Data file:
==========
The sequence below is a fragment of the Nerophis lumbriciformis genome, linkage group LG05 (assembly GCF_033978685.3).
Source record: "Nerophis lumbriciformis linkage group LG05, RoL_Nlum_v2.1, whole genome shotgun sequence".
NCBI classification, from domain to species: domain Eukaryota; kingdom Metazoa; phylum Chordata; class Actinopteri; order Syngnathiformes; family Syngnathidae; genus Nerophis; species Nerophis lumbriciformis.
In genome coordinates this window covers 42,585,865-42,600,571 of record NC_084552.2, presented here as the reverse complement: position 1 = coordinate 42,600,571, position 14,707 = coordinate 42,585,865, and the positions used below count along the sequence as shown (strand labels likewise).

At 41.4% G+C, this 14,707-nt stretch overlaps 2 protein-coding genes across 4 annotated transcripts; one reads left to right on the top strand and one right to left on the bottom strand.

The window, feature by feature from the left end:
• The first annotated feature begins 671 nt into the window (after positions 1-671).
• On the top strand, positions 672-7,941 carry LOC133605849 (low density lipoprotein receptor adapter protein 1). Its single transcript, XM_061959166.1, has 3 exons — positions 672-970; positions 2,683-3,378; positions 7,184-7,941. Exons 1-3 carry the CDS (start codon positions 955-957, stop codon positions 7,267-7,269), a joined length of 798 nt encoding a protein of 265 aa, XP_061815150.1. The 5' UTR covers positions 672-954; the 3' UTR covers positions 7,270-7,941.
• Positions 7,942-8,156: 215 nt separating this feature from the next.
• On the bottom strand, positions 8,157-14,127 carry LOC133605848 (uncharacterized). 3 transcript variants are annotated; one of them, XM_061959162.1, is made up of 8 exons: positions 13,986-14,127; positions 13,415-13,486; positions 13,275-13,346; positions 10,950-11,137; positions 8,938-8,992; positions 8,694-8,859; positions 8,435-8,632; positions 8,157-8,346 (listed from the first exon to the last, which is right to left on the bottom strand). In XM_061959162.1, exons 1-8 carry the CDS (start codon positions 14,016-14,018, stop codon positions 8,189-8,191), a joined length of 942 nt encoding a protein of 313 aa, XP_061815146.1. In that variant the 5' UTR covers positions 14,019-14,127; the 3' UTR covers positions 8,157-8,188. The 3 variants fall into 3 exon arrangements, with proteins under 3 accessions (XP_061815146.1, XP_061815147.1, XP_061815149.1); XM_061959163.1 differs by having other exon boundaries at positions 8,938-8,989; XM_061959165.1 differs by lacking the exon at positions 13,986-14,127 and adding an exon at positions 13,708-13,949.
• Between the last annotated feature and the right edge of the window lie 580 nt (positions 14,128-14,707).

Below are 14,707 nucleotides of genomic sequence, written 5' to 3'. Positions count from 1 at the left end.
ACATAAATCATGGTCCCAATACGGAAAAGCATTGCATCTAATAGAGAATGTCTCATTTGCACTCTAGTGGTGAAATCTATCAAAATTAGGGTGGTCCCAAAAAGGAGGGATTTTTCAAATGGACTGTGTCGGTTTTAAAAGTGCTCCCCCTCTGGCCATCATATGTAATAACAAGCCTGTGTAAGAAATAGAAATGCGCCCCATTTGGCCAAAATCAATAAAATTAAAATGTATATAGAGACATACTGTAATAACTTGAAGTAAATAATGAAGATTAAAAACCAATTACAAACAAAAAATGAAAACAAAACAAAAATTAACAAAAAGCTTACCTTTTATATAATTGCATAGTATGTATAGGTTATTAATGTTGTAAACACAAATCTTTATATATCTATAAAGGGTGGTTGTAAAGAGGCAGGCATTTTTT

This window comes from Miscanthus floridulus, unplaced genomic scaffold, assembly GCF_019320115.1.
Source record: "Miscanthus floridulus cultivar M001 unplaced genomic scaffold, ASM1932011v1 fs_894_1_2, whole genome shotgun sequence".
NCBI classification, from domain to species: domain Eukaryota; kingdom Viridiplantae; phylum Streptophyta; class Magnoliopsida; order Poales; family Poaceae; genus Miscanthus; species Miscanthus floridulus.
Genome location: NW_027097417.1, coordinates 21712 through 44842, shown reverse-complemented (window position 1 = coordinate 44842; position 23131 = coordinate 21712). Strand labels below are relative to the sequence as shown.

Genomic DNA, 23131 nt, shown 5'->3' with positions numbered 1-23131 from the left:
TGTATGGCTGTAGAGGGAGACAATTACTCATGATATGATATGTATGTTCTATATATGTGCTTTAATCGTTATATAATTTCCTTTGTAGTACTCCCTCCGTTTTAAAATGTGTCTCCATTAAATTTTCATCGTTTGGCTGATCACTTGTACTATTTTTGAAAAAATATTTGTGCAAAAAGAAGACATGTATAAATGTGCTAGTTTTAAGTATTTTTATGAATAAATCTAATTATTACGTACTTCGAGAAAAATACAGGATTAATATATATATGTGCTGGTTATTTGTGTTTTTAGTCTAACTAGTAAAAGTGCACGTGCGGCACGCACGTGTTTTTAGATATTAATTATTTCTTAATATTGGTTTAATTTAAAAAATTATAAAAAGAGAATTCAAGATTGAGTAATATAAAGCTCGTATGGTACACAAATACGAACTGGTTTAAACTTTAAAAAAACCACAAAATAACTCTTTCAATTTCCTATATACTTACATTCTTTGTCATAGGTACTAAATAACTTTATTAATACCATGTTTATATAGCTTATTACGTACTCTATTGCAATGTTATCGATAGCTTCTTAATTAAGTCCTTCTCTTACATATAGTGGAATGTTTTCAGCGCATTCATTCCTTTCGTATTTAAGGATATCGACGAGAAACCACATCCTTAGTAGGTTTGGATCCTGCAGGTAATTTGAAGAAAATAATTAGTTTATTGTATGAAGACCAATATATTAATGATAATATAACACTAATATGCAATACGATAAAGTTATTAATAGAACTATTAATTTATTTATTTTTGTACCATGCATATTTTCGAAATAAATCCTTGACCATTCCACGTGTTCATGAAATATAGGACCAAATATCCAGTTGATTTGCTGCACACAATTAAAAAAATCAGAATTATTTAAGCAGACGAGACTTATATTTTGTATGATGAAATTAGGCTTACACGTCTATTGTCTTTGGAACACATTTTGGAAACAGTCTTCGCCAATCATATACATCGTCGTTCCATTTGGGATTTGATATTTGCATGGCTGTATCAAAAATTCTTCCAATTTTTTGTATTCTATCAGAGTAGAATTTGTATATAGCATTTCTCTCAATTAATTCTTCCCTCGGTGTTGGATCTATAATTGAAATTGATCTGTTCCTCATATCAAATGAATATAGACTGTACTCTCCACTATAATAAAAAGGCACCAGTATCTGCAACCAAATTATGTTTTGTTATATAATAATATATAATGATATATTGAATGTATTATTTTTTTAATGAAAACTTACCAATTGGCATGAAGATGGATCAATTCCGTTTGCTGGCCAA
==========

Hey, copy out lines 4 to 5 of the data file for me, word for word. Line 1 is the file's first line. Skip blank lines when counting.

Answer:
In genome coordinates this window covers 42,585,865-42,600,571 of record NC_084552.2, presented here as the reverse complement: position 1 = coordinate 42,600,571, position 14,707 = coordinate 42,585,865, and the positions used below count along the sequence as shown (strand labels likewise).

At 41.4% G+C, this 14,707-nt stretch overlaps 2 protein-coding genes across 4 annotated transcripts; one reads left to right on the top strand and one right to left on the bottom strand.